Trump expected to sign resolution to end coal rule, McKinley's office says

By Karen Kidd | Feb 3, 2017

WASHINGTON — The beginning of the end of the so-called "war on coal" began this week when both chambers of Congress approved resolutions to overturn the Obama-era Stream Protection Rule, the office of U.S. Rep. David McKinley, R-W.V., announced Feb. 2.

WASHINGTON — The beginning of the end of the so-called "war on coal" began this week when both chambers of Congress approved resolutions to overturn the Obama-era Stream Protection Rule, the office of U.S. Rep. David McKinley, R-W.Va., announced Feb. 2.

The joint resolution is on President Trump's desk, McKinley's communications director, John Stapleton, said in an email to The West Virginia Record.

"Yesterday, it passed the House," Stapleton said. "This afternoon, it passed the Senate. We fully expect President Trump to sign it."

If Trump does sign, he will become the first president to end a coal rule since 2001, according to Bloomberg News, when Congress and then-President George W. Bush killed a Clinton-era ergonomics rule adopted by the Labor Department.


West Virginia U.S. District 1 Rep. David McKinley speaks on the floor of the House prior to vote against Obama-era Stream Protection Rule  

"For the last two years, the Coal Caucus of bipartisan members has made stopping this rule our No. 1 priority, because it has nothing to do with the health of America, the safety of America, and the life of Americans," McKinley said on the floor of the House before the vote in that chamber, according to video from C-Span. "Simply put, it was President Obama’s attempt to drive a final nail into the coffin of an industry that made America great. Look, enough is enough. This war on coal has to come to a stop, and I think this election set the tone for that. Now that we finally have a president who understands the painful impact of excessive and unnecessary regulations, we should pass this (Congressional Review Act) as quickly as possible so he can sign it."

On Feb. 1, the House passed the bill 228-194 to overturn the Obama-era rule designed to reduce water pollution. On Feb. 2, the Senate 54-45 vote to pass similar legislation, making it the first of a number of coal rules expected to be ended in the current Congress, Reuters reported.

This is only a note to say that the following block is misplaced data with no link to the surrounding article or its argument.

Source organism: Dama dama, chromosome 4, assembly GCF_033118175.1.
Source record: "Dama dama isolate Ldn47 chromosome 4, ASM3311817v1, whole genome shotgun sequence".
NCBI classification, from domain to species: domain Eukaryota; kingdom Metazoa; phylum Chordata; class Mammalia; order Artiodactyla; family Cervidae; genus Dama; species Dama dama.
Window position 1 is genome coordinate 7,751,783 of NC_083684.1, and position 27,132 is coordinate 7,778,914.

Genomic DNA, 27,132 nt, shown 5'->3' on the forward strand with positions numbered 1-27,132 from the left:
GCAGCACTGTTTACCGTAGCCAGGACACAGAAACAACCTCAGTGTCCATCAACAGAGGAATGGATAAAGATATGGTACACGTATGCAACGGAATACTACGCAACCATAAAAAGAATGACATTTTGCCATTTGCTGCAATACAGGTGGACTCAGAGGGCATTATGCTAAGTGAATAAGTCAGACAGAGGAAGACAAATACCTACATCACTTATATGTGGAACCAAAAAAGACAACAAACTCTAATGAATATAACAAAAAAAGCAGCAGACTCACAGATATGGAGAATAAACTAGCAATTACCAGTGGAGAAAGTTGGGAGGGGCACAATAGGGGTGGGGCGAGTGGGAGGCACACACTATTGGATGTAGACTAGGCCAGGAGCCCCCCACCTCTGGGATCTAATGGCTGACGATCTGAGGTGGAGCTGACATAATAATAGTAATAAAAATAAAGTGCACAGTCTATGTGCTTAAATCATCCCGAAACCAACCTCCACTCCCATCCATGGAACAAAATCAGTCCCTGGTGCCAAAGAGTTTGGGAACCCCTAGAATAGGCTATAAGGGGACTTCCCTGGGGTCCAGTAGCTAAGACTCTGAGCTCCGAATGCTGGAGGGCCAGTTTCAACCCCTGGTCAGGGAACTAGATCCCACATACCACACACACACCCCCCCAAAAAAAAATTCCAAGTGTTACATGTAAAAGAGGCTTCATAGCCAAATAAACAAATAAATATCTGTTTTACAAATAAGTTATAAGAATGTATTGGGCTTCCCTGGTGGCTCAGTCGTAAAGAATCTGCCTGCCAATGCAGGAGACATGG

West Virginia Sen. Joe Manchin was one of four Democratic U.S. senators to support the measure, the others being Heidi Heitkamp of North Dakota, Joe Donnelly of Indiana and Claire McCaskill of Missouri. Susan Collins of Maine was the only Republican in the Senate to vote against it.

The Stream Protection Rule was proposed July 27, 2015 by the Department of the Interior’s Office of Surface Mining Reclamation and Enforcement. Coal-industry leaders have consistently called this rule the single greatest threat to the jobs.

"If not stopped, 78,000 coal miners could lose their jobs," McKinley said in an email to the West Virginia Record.

On Feb. 1, Morning Consult published an op-ed piece by McKinley, Rep. Bill Johnson, R-Ohio, and Rep. Evan Jenkins, R-W.Va., about why the Stream Protection Rule needed to be stopped.

"This statutorily-questionable and duplicative rule imposes harm upon communities and state regulatory bodies with little environmental or economic benefit," the op-ed piece said. "It was written without state input, stretches grossly beyond congressional intent and was issued in the waning days of the outgoing Obama administration. This is precisely why Congress created the Congressional Review Act, and this is the reason it will be used to overturn SPR."

On Jan. 30, Sen. Shelley Moore Capito, R-W.Va., and Senate Majority Leader Mitch McConnell, R-Ky., co-sponsored of a resolution of disapproval under the CRA aimed at overturning the Stream Protection Rule.

"The Stream Protection Rule is the latest in a series of overreaching and misguided Obama-era regulations that have targeted America's coal industry," Capito said in a news release issued the same day as the resolution. "If this rule was allowed to say in place, it would add to the economic devastation for people in coal communities. Together with Leader McConnell and my congressional colleagues, I look forward to nullifying this harmful rule that is bad for jobs, families and businesses, especially in energy-producing states like West Virginia. Passing this resolution of disapproval will help usher in a new era of common-sense policies that protect our environment without needlessly compromising our economy and jobs."

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